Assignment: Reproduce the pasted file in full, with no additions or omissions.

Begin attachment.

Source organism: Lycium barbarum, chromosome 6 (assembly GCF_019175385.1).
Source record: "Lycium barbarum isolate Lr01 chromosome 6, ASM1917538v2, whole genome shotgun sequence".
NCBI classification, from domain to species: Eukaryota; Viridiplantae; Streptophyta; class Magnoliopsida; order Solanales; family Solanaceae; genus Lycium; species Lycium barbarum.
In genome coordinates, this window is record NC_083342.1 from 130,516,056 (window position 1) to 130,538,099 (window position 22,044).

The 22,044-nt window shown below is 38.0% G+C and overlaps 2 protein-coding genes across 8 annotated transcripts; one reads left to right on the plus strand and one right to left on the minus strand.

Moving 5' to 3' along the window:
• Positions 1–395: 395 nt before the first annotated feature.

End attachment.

Source organism: Lycium barbarum, chromosome 6 (assembly GCF_019175385.1).
Source record: "Lycium barbarum isolate Lr01 chromosome 6, ASM1917538v2, whole genome shotgun sequence".
NCBI classification, from domain to species: Eukaryota; Viridiplantae; Streptophyta; class Magnoliopsida; order Solanales; family Solanaceae; genus Lycium; species Lycium barbarum.
In genome coordinates, this window is record NC_083342.1 from 130,516,056 (window position 1) to 130,538,099 (window position 22,044).

The 22,044-nt window shown below is 38.0% G+C and overlaps 2 protein-coding genes across 8 annotated transcripts; one reads left to right on the plus strand and one right to left on the minus strand.

Moving 5' to 3' along the window:
• Positions 1–395: 395 nt before the first annotated feature.